Table of contents


Web Accessibility


“The more you look, the less you see”. — This is a paradox!

Everyone deserves access to the internet regardless of their status or disabilities. Accessibility features are very important when it comes to content creation (authoring). The same goes for content consumption by different users.


Different users need varying needs of accessibility features. But, the same information must need to be available to everyone. Users without any disability may want easily readable text and aesthetics of the User Interface (UI). Another user with a visual disability would most likely look forward to using screen readers like Jaws, NVDA or Voiceover. Keyboard navigation with focus effect and mouse hover effect are also essential. This is a good encouragement for people with disabilities to explore the web.

Different strokes for different folks. The accessibility feature preferred by a user challenged with hearing impairment is not audio. He would prefer an autocomplete code style like anyone else. Forms on websites should have codes with easy accessibility in mind. For example,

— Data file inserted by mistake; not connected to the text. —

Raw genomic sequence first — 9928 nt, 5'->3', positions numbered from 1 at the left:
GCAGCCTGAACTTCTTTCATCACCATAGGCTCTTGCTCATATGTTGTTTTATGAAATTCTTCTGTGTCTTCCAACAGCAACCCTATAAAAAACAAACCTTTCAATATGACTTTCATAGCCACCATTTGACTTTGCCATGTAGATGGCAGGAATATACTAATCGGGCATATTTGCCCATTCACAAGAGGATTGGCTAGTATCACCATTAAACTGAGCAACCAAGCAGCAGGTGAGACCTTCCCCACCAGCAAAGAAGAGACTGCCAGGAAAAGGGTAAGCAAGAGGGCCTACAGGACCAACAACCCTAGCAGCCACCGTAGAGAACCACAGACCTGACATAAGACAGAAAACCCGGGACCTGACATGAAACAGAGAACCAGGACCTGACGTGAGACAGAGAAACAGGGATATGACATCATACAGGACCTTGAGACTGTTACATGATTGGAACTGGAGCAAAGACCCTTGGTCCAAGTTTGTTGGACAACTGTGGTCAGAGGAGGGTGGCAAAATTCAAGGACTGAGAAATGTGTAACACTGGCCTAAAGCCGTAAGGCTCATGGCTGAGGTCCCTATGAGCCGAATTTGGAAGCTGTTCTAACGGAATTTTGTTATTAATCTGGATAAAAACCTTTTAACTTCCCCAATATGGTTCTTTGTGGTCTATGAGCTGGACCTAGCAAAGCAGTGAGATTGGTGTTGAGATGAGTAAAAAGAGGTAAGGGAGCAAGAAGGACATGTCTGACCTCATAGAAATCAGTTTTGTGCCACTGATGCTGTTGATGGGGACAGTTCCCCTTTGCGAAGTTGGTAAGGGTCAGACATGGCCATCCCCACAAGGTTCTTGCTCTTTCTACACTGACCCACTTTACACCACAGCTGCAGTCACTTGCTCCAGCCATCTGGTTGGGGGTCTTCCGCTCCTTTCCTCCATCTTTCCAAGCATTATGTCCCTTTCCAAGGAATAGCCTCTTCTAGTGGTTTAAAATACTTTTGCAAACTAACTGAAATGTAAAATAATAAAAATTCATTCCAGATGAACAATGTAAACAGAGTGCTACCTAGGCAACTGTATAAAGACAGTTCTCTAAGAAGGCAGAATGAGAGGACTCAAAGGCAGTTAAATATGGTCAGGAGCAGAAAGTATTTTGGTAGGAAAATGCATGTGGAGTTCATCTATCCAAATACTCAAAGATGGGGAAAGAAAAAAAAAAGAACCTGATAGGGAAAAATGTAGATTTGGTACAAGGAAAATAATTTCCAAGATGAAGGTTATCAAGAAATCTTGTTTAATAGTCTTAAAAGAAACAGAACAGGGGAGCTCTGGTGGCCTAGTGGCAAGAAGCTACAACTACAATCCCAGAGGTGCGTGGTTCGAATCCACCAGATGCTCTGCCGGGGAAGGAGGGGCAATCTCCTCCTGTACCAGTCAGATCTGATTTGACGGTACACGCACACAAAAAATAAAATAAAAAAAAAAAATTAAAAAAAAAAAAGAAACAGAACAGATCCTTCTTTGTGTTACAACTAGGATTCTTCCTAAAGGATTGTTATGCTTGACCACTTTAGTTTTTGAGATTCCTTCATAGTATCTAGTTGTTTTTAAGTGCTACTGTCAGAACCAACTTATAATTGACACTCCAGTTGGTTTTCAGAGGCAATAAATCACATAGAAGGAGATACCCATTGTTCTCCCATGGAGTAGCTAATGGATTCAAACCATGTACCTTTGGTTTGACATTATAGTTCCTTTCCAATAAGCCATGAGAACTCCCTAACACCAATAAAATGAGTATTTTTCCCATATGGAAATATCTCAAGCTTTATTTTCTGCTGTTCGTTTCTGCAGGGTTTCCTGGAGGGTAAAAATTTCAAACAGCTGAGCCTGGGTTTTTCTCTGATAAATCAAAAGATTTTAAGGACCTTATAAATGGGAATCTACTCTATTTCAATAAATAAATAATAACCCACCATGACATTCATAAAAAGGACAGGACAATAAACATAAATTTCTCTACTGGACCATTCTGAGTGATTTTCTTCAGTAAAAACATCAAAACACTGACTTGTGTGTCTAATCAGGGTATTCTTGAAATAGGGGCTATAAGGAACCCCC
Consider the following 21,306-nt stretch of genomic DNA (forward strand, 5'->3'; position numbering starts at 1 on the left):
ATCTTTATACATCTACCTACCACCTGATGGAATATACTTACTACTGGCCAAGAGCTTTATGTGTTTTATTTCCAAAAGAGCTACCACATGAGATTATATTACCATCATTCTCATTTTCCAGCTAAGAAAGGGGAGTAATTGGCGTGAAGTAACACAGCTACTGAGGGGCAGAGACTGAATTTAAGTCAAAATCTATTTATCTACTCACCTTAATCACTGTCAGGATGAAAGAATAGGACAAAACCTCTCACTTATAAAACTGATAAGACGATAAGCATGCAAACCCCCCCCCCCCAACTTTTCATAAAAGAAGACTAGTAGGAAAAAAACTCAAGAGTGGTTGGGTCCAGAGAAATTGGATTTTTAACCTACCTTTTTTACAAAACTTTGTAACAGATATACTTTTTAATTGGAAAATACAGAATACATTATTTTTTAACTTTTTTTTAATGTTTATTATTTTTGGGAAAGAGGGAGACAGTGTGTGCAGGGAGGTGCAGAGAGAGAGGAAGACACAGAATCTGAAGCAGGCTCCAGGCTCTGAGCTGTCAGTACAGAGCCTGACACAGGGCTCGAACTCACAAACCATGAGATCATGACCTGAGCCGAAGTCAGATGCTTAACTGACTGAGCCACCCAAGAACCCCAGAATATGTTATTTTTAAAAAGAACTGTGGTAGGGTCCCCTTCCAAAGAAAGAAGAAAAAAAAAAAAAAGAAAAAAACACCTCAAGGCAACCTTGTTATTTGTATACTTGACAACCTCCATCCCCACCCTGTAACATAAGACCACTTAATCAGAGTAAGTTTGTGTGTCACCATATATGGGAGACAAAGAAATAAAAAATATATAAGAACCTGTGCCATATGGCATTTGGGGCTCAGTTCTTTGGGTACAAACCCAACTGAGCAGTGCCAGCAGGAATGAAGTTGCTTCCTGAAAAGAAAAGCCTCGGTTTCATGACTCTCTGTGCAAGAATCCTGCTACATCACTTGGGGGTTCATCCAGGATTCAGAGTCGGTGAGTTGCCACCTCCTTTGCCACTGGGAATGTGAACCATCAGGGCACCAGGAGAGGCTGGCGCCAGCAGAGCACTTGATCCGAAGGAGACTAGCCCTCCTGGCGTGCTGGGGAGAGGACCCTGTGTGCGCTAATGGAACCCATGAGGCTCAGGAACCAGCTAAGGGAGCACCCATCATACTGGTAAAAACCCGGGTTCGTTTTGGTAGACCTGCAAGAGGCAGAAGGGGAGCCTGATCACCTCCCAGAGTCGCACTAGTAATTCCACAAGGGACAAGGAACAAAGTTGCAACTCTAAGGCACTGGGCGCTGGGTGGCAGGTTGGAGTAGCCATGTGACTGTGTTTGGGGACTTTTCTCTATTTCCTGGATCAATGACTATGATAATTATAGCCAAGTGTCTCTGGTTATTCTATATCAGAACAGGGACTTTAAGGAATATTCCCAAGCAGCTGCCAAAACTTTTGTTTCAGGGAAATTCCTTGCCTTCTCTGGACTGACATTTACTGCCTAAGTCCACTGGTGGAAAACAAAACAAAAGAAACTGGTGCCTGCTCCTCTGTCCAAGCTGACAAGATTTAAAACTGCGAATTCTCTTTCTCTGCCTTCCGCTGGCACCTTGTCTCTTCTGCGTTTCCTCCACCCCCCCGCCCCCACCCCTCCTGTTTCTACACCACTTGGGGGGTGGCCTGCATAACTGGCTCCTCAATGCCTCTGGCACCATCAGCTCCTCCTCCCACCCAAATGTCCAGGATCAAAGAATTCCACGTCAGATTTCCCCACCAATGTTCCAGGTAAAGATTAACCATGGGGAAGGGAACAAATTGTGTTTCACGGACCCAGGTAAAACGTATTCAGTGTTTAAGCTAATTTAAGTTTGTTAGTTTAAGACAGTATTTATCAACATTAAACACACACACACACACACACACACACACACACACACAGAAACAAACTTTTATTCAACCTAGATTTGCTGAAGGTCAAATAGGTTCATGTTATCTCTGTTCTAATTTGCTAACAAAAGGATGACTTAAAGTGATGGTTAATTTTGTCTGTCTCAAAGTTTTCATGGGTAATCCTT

<input type="text" inputmode="tel" />
<textarea type="text" inputmode="search" />



A screen reader is only able to read hashTags to users with a visual challenge when they appear in:

camelCase: #theseAreHashTags, or

snake_case: #these_are_hashtags, or

Kebab-case: #these-are-hashtags



When it comes to links, color is not enough to tell if a word is a clickable link. Underlining a link makes it easy for anyone to recognize it among other texts. Imagine a user with auditory and vocal impairment. The UI has to be very accommodating and appealing! Isn’t that correct? Yes, It is!


I once attended to a patient who could neither hear nor speak, yet, had refractive error. He complained that his vision was blurry while looking at any object from a distance. The normal procedure is for the patient to read aloud, a chart of scrambled alphabets positioned six meters away.

The purpose of this is to know how much of the alphabet he could see on the chart without guessing. This was to help him, because of the vocal impairment. A copy of the chart was then given to him to point to the alphabet one by one as they appeared on the chart six meters away. The patient's vision improved with the aid of glasses.


The goal of accessibility features is to ensure that all users have equal and easy accessibility on the web. This includes access to the same information on any platform e.g. Wagtail, google search etc.